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Inspectors have found three bodies of water in Xi"an, Shaanxi province, that are black and smelly - including one traversing the ruins of an ancient capital - even though the city said it had eliminated such problems.
The Fengsanganqu channel crosses the ruins of the 2,200-year-old Western Han Dynasty (206 BC-AD 24) capital of Chang"an, which covers 36 square kilometers in the city"s Weiyang district. Inspectors found about 70 percent of the 6.2-kilometer channel to be black and odorous.
Local authorities said the problem arises from a ban on construction in the protected area though they had drafted plans for water treatment more than a decade ago.
No sewage pipe network has been built along the black and odorous part of the channel. Raw wastewater from households and factories is discharged into it, the inspection team said.
It also reported that inspectors found more than 100 sewage drain exits along the 4.3-kilometer section, 26 of which were active when they visited the area. Rubbish was also found in the water.
Four criteria are used to classify water as black and odorous, including transparency and its dissolved oxygen content. A water body can be defined as black and odorous if the content of dissolved oxygen stands below 2 micrograms per liter and heavily black and odorous if it is below 0.2 mg/L. The dissolved oxygen in this channel"s water was found to be 0.95 mg/L.
When China Daily visited the channel on Monday with an inspector, the water was smelly and murky. There was some waste visible, including half a watermelon.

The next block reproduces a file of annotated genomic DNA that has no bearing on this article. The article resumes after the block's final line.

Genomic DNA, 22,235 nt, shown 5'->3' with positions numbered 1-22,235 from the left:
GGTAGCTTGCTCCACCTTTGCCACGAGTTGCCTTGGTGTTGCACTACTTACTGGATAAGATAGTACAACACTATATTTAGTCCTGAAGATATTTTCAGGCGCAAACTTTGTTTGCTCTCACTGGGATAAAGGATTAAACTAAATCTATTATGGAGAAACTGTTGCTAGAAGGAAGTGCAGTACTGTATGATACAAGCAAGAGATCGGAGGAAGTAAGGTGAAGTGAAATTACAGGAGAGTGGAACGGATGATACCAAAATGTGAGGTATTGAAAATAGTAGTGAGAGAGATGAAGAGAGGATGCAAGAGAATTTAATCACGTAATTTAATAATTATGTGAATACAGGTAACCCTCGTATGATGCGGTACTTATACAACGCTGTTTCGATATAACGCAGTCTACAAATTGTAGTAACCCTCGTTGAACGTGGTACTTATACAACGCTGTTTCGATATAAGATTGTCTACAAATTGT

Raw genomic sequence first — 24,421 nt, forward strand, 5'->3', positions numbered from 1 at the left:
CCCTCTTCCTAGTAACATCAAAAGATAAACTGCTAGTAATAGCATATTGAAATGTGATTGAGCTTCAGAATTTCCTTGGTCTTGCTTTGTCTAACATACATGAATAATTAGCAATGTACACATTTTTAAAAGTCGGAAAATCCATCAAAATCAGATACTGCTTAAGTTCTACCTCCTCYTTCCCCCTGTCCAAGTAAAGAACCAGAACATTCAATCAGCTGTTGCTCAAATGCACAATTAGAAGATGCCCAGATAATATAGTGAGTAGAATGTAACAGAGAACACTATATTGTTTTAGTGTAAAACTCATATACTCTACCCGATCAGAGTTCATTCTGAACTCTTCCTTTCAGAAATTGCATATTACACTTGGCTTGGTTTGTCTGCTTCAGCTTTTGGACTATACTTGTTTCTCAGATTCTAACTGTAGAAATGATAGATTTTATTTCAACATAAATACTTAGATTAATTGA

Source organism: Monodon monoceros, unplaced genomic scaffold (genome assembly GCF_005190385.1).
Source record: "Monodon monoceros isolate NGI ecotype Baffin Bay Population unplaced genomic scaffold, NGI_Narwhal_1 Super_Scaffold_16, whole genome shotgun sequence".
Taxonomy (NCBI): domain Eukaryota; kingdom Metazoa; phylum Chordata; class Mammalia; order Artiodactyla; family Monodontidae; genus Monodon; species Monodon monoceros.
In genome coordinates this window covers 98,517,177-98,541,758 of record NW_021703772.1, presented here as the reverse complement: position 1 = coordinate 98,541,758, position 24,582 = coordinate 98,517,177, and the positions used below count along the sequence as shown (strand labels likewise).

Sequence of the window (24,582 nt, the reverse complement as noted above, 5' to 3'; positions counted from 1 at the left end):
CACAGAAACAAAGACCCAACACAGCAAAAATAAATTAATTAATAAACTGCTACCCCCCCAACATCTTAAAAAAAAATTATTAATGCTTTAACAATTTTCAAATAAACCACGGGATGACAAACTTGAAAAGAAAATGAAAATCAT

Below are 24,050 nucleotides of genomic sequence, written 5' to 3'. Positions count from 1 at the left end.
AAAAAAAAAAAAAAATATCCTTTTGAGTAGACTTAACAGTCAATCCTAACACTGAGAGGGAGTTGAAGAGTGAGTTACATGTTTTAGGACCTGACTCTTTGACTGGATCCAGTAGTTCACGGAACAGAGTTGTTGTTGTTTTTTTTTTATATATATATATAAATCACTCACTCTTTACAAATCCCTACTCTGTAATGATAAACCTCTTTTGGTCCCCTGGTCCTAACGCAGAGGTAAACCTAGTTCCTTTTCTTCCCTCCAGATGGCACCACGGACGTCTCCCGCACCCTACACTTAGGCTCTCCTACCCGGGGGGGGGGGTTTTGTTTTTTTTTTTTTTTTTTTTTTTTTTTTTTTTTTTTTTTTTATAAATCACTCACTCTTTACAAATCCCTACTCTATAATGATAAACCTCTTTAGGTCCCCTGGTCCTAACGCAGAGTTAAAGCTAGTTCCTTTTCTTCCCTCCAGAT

Zhang Xiaopeng, deputy director of the water resources authority in Weiyang district, said the local government had drafted a plan to treat the water in 2004, but it was not approved by the cultural heritage administration.
Though the ruins are located between the second and the third ring road of Xi"an, the area is not included in the city as urban area because of the need for protection. There is no urban sewage pipe network, and residents must discharge their domestic wastewater into the river, Zhang said.
The channel needs to be excavated so a tunnel can be built for wastewater, he said, but construction is highly restricted because of the cultural heritage element.
"We have changed the construction plans many times, but it still needs permission from the cultural heritage administration," he said, adding that the latest plan was handed to the administration in May.
The channel was built in the 1930s for irrigation, but it became a wastewater receiver as the city developed.
In addition to being the Western Han Dynasty capital, Chang"an was important in nine other dynasties. In total, it served as a capital for about 350 years. Today"s channel crosses two palace ruins.
Two sections of a local water body in Xi"an"s Zaohe River area were also defined as black and odorous.
A campaign to treat such water was launched by the Ministry of Ecology and Environment and the Ministry of Housing and Urban-Rural Development in May.
A third batch of 11 inspection teams, including the one to Shaanxi, was dispatched on June 20 to the last 11 provincial regions in the Chinese mainland that have not been covered in previous inspections. The inspection will go until July 4.
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